Fall has arrived here in Athens, Georgia, with the start of the Fall Semester at the University. The city of Athens beats with the pulse of the University of Georgia, not with the calendar. There’s a sense of anticipation when the students return, traffic snarls are common, businesses pick up. Don’t even think of finding a parking spot. And, of course, football games are right around the corner! Yes, Fall is here.
That was also true of my home town, Kingsville, Texas, when I was growing up. It wasn't the weather, it was Fall Semester at little Texas A&I. The boys lined up downtown at the Rialto Theater, removed their trousers, and marched back to campus – a shirt-tail parade we all turned out to watch. Freshmen were subjected to other forms of hazing – little caps to wear, insults from sophisticated Seniors.
Small colleges had their characters, didn’t they? We had Professor Davis who taught psychology and started his first class meeting by hopping up on his desk and crowing.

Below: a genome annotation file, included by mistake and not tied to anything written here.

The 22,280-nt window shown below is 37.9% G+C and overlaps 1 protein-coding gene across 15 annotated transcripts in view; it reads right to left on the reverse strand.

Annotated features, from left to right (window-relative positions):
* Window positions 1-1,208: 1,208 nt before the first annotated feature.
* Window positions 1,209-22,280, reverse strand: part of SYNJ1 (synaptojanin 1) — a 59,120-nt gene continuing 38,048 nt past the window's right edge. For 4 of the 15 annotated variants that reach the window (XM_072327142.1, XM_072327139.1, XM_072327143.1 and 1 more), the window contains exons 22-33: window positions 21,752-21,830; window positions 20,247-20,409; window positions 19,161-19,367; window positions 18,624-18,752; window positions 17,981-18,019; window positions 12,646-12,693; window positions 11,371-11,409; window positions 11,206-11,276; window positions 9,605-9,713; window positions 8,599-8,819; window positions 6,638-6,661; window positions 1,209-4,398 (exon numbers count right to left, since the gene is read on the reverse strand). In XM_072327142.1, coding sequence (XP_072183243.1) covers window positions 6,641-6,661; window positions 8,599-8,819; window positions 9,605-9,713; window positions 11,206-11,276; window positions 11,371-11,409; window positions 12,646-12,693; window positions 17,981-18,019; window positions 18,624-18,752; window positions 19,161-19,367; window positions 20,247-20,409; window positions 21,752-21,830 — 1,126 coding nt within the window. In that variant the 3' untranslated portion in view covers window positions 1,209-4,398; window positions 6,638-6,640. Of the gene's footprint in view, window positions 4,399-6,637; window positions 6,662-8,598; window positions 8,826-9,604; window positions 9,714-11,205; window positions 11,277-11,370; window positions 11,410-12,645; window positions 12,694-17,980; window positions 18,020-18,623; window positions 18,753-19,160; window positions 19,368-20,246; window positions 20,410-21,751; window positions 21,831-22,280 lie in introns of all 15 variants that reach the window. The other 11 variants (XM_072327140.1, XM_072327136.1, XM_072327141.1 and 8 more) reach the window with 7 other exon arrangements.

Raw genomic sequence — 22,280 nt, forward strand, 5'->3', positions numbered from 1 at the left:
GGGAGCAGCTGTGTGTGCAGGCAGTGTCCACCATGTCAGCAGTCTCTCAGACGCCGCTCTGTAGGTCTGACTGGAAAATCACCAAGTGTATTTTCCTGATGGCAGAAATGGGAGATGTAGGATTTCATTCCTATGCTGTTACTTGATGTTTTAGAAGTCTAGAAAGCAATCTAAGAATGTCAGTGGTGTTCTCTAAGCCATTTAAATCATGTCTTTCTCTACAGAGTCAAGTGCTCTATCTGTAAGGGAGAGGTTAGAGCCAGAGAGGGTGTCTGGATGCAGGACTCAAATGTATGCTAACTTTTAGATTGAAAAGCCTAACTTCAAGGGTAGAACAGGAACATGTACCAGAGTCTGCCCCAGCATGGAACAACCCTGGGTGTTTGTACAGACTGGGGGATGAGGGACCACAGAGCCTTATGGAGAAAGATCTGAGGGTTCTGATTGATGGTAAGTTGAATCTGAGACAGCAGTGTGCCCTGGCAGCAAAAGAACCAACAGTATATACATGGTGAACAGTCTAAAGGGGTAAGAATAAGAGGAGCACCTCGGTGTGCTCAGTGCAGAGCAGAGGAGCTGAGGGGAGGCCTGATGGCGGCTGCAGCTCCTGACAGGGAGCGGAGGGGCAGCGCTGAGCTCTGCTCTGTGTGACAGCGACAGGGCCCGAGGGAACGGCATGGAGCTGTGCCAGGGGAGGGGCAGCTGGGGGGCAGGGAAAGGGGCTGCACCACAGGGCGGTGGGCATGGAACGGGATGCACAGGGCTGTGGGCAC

History professor “Neighbor” Smith who told us about trench warfare in France. “I fixed my bayonet. The Bosch came at me and I went at him. And the only training I could remember was how to get the bayonet OUT of him.”
Chemistry professor Nierman, huge, slow and demanding. He plodded into the classroom in a building named for him. We called him “Bear Tracks.”
Those nameless TA’s who taught us algebra. Or tried to.
“Let X equal an unknown number.” And the little co-ed called “Honey” exclaimed, “But why?” I doubt she ever got an answer.
I’m sure it’s different now. I was a chalk-and-blackboard prof. Are there still blackboards? Today, every student has an encyclopedia right there in that ever-present cell phone. How have lecture halls changed? Not sure I want to know.
Is there a Pokémon in every corner?
August 22, 2016.
“Education is the ability to listen to almost anything without losing your temper or your self-confidence.” – Robert Frost.